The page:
Cliff Young 1922-2016
Cliff Young 1922-2016
Born in Lovelock and graduated from the University of Nevada, Reno, Clarence Clifton Young served as both a state and federal legislator during pivotal years in Nevada history. His career was often a paradox.
Following World War II service in the Army in Europe and Harvard Law, Young became public administrator of Washoe County, then was elected to the U.S. House in 1952 over Democratic incumbent Walter Baring. He was reelected in 1954.
One of his supporters, Les Gray, compared Baring’s voting record to that of U.S. Rep. Vito Marcantonio of New York, a democratic socialist. It was a common red-baiting technique used on Democrats in those days.
In the late 1950s and early ’60s, Young was a member of the All American Society, a Nevada group founded by Harolds Club general manager Raymond I. Smith to combat “creeping communism.”
On the other hand, Young was a critic of Nevada’s McCarthyite U.S. Sen. George Malone, also a Republican.
When Young and his wife Jane arrived in D.C. in Jan. 1953, they were looking for a place to live when their car containing all their belongings was stolen, a fix that landed them on the CBS evening news.
In 1954, Young of Nevada called for tougher regulation of the state’s mob-ridden casinos because the gambling industry “contains the seeds for its own destruction.”
The Nevadan became acquainted with Vice President Richard Nixon in D.C. and later served as Nevada chair of his presidential campaigns.
Young announced his candidacy for the U.S. Senate in 1956 when Democratic incumbent Alan Bible announced his retirement. Then Senate Democratic leader Lyndon Johnson intervened, prevailing on Bible to re-enter the race. In a state that valued seniority, Bible was reelected. Johnson came to the state to campaign for Bible, belittling Young in the Democratic stronghold of Ely as “Little Boy Blue” and “this little phony named Young.”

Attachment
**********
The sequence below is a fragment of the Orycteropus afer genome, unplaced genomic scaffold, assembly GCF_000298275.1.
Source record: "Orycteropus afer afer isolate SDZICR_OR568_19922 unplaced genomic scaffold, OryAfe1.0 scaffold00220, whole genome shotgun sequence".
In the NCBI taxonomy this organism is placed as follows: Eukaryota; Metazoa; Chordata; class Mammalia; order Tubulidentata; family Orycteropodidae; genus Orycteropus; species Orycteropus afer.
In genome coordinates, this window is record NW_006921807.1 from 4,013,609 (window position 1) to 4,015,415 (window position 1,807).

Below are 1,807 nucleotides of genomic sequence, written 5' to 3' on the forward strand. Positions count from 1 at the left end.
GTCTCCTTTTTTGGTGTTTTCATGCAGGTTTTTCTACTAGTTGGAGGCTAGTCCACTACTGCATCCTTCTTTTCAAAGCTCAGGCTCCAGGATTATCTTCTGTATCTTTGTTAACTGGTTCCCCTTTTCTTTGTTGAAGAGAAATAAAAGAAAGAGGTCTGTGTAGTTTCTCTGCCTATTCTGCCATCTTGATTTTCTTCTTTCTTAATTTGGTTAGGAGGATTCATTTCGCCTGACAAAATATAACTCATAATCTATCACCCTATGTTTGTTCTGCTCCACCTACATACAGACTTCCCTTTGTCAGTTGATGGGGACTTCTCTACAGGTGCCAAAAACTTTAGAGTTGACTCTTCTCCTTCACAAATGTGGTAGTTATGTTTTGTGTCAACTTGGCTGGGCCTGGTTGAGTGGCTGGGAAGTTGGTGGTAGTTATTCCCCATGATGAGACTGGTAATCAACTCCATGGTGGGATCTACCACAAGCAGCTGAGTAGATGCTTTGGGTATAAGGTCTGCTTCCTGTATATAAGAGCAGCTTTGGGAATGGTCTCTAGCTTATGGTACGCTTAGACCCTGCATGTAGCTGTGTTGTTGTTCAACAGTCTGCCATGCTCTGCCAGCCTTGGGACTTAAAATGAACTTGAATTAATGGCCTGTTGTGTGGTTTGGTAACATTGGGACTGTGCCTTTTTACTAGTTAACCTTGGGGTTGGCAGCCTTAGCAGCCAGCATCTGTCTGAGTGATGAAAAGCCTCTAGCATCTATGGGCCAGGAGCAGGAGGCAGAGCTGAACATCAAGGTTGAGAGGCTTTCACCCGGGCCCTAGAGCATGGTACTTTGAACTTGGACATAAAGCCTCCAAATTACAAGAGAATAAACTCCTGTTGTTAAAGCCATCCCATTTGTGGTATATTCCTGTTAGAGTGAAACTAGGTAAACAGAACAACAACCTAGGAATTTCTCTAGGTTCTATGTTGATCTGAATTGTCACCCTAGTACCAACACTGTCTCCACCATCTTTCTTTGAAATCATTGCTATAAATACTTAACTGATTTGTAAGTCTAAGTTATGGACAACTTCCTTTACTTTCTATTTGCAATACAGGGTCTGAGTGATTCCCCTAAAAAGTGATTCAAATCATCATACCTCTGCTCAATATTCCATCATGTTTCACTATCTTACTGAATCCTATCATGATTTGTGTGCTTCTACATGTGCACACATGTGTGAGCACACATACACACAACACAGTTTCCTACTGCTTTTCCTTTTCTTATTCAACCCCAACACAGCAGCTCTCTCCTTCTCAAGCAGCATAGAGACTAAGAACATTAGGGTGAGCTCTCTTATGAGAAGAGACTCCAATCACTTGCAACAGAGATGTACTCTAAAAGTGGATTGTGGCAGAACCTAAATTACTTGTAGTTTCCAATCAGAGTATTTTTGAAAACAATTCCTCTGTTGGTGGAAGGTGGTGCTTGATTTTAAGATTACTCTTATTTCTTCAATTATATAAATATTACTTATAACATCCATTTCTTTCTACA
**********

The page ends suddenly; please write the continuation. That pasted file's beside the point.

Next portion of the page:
Following his defeat, there were rumors Young was in line for a federal appointment, but he had not enjoyed D.C. and returned to Nevada. Ten years later, he reentered politics, winning a Nevada Senate seat representing Washoe County from 1966 to 1980. He became known as one of the most eloquent speakers in the legislature and as a supporter of the environment. In 1970, after an Oklahoma firm laid claim to 400,000 acres of Nevada land for a token filing fee, Young called it the latest evidence of the need for reform of the U.S. Mining Law of 1872.
Young voted for the Equal Rights Amendment, and joined with several other Republicans—Coe Swobe, Archie Pozzi and James Slattery—to support more liberal marijuana laws.
In 1981-83, he served as national president of a leading environmental group, the National Wildlife Federation, battling the Reagan administration’s interior secretary, James Watt.
In 1984, during a period of turbulence on the Nevada Supreme Court, Young was elected to the court and served for 18 years. He was particularly noted for trying to speed up death sentence appeals.
Young was the founder, in 1988, of the Nevada Judicial Historical Society. He attended Burning Man in 2004 at age 81.